An ideal situation when opening the box would be if it opened and locked from either side. Only the large Thule had this feature. The next best possible option would be to have the lid opening on the passenger side, away from traffic. The medium Rola and Thule had this type of lid. The small Rhino and Thule and the medium Rhino had the opening and lock on the rear; less than ideal for reach. Access and locks on the driver side only is the more dangerous option if you can’t pull off the street.

Filling it up

The boxes have to be loaded once they’ve been fixed to the car, and none of the boxes makes this particularly easy to do. The narrower the box, the further you have to reach to push your load in. That means lifting your piece of luggage up till it’s eye level with the edge of the box and sliding it in. It did help that the medium sized Rhino was considerably wider than the others and hence the side of the box was closer to the edge of the car. It may be simpler to mount the box to one side if the instructions allow for it.

Some boxes have straps for securing items. This can be useful since constant braking and accelerating can move around the contents inside the box, especially on long trips and when the box isn’t fully loaded. The small and medium Rhino and the medium Thule did not have any securing straps (but Thule has informed us that they now provide two straps with this box). 

Driving

Our tester found that driving with a fully loaded car roof box changes the centre of gravity, and the car handles differently. This slightly affected cornering and braking. He found the same outcome with a double lane change (swerving out of one lane into another, and then back). While all fully laden boxes affect driving, the difference between the boxes was too marginal to score. The difference in noise was also too slight to score.

We tested fuel consumption by driving over 800km without a car roof box attached and then the return trip with the largest (empty) car roof box over the same stretch of road. The overall weight of the car was the same on both trips. We found that 11% more fuel was used when driving with the box. This is indicative and will vary depending on the car roof box and your speed.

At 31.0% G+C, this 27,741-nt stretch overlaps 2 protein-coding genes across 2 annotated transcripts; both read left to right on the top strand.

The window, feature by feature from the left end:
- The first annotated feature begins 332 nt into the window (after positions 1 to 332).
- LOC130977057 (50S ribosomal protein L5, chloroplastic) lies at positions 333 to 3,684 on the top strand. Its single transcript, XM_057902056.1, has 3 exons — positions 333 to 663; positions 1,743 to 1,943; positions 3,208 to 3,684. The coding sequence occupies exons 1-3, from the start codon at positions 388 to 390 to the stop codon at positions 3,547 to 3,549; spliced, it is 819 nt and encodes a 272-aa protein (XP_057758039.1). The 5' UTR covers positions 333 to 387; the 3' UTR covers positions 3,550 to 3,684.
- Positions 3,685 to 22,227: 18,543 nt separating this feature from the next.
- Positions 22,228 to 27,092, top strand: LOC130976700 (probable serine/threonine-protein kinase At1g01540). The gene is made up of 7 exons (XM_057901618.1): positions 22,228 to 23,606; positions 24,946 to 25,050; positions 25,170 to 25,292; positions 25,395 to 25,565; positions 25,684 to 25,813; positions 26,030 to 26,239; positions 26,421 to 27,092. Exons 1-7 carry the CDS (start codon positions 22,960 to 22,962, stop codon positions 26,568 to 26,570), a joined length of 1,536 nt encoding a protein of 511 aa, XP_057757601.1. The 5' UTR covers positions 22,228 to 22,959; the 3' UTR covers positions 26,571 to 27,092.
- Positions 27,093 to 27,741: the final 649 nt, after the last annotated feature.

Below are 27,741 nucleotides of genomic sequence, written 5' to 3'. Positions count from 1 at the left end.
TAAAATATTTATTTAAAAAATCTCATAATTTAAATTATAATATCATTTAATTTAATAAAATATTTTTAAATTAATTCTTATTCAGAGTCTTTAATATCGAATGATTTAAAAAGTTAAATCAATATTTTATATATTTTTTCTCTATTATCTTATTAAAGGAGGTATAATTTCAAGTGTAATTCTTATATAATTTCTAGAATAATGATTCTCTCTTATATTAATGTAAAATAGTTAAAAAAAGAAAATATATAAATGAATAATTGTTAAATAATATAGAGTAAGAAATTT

None of the boxes allowed water to enter the inside during our rain test.

Handy tips

  • Installation The weight of the boxes in our test ranged from 8 to 19kg, but they are large. If you plan on lifting them onto a car, get some help to avoid any damage to yourself or the car. Securing them can be difficult due to the fixing mechanism and the height of the bars from ground level. Using a stepladder can mitigate some of the risk associated with installation. The height addition should also be taken into account when parking in a covered car park.
  • Auto carwash Most of the roof box manuals warn against putting the roof box through an automatic carwash.
  • Lock/lid location Look for a car roof box with access and locks on both the passenger and driver side, allowing easy retrieval of luggage whether stopped by the side of the road or at your final destination.
  • Loading/unloading Putting the heavier items in the boot of the car and the lighter items in the car roof box will make sure the centre of gravity is not changed too much and you don’t need to lift up the heavier items. If you have to put heavier items in the box, evenly distribute and secure them with straps if possible. If you have a slim box, or a wide car, the box will sit further away from the side of the car, making loading and retrieval of luggage more difficult. Look for a box that has smooth covers over the inside of the fastening mechanism. If the fasteners protrude into the box, take care not to pack anything over them that could be damaged.
  • Handling of car Our tests showed slight variations in handling when a fully laden box was attached to the car; the feeling of the extra weight did make a difference during cornering and emergency avoidance maneuver. You may find that you have to adapt your driving to compensate for these differences.